Borage family (Boraginaceae)
This herbaceous perennial plant
produces one or more unbranched stems
from its root system; these stems are 4-14" long, erect to ascending,
whitish green, terete, and densely covered with appressed hairs.
Alternate leaves occur along the entire length of each stem; they are
¾–2½" long, 2-6 mm. across, linear-oblong in
shape, entire (toothless) along their margins, and sessile.
The leaf blades have a tendency to become larger in size as they ascend
up the stems. The upper leaf surface is grayish green and more or less
covered with appressed hairs, while the lower leaf surface is whitish
green and densely covered with appressed hairs. The leaves have
prominent central veins.
Each mature stem
terminates in a cluster of nearly sessile flowers. Each flower consists
of a pale yellow to yellow corolla, a whitish green calyx with 5 linear
teeth, 5 inserted stamens, and a pistil with a single style. The
trumpet-shaped corolla is ¾–1¼" (18-32 mm.) long and 10-18 mm. across;
it has 5 rounded
spreading lobes, a narrowly cylindrical base, and a throat with a
narrow opening. The lobes of the corolla are ruffled or fringed.
The calyx (including its teeth) is up to 8 mm. long; it is more
or less covered with appressed hairs. At the flower bases,
there are small leafy bracts up to 8 mm. long; except for their small
size, they resemble the leaves. The blooming period for these flowers
occurs from late spring to early summer, lasting about 3 weeks. In
addition to these showy flowers, this plant also produces small
cleistogamous flowers later in the summer. These latter flowers are
about ¼" long and inconspicuous; they are self-fertile. Afterwards,
fertile flowers are replaced by small nutlets (4 nutlets per flower).
Mature nutlets are 3–3.5 mm. long, ovoid in shape, light gray to white,
shiny, and sparsely pitted. Individual nutlets are keeled along one
side, while their bottoms are truncate and their apices are somewhat
pointed. The root system consists of a deep taproot. This
plant reproduces by reseeding itself.
The preference is full sun, dry-mesic to dry conditions,
and barren soil that is stony or sandy. Seed germination requires no
pretreatment involving winter dormancy. As a perennial, this plant is
moderately short-lived (typically surviving about 5 years), but its
seeds are easier to germinate than many other native puccoons
& Habitat: The native Fringed Puccoon occurs in
northern and western Illinois, where it is uncommon.
Illinois lies along the eastern range-limit of this species. Habitats
include upland prairies, gravel prairies, sand prairies, hill prairies,
sandy or rocky savannas, limestone glades, and pastures.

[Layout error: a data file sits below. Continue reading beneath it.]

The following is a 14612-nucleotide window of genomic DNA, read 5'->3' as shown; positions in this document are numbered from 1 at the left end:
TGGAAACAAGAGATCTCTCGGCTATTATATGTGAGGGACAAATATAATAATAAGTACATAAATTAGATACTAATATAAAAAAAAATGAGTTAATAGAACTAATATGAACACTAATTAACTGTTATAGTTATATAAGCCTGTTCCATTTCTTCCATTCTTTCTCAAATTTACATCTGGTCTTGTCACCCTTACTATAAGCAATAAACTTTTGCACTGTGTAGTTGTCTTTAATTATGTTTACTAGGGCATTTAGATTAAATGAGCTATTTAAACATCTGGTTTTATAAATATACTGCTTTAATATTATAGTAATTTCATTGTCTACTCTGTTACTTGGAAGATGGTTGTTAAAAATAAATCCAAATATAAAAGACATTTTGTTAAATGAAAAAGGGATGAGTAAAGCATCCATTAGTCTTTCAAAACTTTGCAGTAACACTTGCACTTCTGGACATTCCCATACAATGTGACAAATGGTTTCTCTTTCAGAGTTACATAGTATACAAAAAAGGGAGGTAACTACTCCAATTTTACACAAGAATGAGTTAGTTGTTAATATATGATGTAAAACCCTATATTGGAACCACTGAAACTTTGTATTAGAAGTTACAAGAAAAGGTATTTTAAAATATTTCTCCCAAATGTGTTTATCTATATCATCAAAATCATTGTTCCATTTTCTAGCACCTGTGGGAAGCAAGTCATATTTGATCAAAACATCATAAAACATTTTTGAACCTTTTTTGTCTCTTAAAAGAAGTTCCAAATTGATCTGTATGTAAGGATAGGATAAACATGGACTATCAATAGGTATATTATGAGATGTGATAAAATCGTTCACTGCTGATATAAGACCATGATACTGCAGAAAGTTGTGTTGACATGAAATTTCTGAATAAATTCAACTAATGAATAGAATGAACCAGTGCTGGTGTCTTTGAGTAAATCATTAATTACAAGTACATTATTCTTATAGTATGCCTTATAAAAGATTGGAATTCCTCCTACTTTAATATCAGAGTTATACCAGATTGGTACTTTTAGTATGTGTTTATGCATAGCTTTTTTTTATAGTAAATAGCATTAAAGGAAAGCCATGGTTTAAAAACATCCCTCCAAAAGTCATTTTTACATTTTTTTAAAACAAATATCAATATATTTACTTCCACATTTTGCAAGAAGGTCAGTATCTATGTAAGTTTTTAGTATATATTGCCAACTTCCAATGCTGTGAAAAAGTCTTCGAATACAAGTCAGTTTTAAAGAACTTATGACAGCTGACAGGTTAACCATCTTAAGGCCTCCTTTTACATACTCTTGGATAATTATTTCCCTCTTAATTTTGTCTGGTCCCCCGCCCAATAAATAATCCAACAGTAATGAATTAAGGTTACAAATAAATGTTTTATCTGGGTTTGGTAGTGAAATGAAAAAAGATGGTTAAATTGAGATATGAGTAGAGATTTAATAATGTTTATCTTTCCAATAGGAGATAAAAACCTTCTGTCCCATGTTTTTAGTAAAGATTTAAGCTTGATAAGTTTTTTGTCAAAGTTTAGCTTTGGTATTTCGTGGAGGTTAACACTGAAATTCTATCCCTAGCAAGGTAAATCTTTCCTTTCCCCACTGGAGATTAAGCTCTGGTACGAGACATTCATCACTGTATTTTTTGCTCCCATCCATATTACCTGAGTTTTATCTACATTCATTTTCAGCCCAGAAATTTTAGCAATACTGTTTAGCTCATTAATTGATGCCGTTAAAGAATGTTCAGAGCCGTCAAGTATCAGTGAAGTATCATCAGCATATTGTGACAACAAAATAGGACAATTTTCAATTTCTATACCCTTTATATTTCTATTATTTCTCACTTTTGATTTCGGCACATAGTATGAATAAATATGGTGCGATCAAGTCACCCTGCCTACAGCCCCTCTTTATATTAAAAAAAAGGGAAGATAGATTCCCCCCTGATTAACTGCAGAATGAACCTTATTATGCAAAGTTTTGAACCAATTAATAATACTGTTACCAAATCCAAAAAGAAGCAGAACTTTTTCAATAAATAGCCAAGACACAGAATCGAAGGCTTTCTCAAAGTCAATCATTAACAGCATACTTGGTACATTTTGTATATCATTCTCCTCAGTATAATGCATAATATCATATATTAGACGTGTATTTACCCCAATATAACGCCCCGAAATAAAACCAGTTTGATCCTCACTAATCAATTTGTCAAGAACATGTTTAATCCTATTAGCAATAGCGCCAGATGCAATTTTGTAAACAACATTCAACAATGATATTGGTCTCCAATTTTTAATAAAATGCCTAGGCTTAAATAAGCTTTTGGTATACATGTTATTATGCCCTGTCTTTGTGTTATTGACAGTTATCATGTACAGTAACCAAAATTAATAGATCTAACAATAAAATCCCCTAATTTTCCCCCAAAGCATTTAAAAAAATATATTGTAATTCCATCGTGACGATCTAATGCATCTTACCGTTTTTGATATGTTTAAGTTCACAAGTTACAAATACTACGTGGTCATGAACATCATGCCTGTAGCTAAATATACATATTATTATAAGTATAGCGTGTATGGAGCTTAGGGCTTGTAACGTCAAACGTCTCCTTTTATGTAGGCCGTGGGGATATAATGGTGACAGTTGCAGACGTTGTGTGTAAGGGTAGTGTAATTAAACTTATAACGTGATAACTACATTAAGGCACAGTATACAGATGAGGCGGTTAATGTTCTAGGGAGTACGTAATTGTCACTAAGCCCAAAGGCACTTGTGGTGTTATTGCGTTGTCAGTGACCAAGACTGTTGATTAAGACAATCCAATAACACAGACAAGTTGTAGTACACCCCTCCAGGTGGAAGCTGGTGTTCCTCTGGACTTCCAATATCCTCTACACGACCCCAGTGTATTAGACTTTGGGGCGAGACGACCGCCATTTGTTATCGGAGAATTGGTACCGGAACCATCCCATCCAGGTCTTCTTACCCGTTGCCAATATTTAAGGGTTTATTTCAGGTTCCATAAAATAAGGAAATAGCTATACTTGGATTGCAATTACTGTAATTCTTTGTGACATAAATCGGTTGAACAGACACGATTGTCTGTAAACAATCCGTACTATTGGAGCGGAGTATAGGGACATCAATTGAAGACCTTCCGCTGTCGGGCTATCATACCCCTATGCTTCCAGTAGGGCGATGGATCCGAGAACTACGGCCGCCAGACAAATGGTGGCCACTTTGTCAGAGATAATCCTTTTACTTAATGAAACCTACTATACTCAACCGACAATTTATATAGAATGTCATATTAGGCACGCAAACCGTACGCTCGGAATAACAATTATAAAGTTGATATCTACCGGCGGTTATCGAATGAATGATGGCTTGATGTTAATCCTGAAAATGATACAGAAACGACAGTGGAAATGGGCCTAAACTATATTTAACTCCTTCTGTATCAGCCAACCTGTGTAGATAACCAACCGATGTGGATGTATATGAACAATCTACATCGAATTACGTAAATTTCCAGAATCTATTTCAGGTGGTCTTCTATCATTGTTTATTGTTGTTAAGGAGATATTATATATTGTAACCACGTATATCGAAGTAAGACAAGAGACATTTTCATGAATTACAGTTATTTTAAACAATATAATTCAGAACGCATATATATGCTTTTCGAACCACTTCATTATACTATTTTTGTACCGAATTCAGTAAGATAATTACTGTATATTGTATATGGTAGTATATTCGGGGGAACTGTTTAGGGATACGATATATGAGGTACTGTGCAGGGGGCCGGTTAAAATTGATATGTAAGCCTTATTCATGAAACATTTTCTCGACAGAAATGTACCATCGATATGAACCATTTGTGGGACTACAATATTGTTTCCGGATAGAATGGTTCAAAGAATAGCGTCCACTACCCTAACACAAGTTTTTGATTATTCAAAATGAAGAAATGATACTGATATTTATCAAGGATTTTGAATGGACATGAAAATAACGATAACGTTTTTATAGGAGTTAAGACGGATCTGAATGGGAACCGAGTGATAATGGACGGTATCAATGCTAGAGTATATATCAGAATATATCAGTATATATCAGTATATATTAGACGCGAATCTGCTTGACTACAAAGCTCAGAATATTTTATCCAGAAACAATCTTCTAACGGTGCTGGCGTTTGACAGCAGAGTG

Fringed Puccoon has a tendency to increase in response to light or
moderate grazing by cattle. Occasional wildfires are probably
beneficial by reducing competition from woody plants and by removing
the accumulation of smothering debris from dead herbaceous plants. In
Illinois, Fringed Puccoon is found in higher quality natural areas.
Associations: The structure of the large showy flowers
that they are cross-pollinated by butterflies, skippers, and
possibly the Ruby-throated Hummingbird (in Illinois). A small
number of insects are known to feed on the leaves, roots, and other
parts of Fringed Puccoon and other puccoons (Lithospermum
spp.) that are found in prairies. They include larvae of a
marginata ardens), larvae of a moth, the Gray Ethmia
fuscipedella), and larvae of a Sesiid moth (Carmenta
mariona); see Yanega (1996), Powell (1973), and BugGuide
bugguide.net) for more information. However, the range of the Sesiid
moth extends eastward
to Kansas and Nebraska; it has not been found in Illinois. Several
grasshoppers are known to feed occasionally on Fringed Puccoon. They
include the Two-striped Grasshopper (Melanoplus bivittatus),
femurrubrum), Yellowish Grasshopper (Melanoplus
flavidus), and Gladston's Grasshopper (Melanoplus gladstoni);
Campbell et al. (1974), Brust et al. (2008), and Joern (1985) for more
A sandy hill prairie in Cook
County, Illinois. The photographs were taken by Bill Johnson (Copyright
This is one of three puccoon species (Lithospermum spp.)
Illinois that inhabit prairies. They all produce showy flowers at about
the same time each year that vary in color from pale yellow to
orange-yellow. Fringed Puccoon can be distinguished from these other
species by the fringed or ruffled lobes of its corolla and very narrow
mm. across). It also produces small cleistogamous (self-fertile)
flowers, unlike the others. Similar to other puccoons, a blue dye can
be obtained from its roots.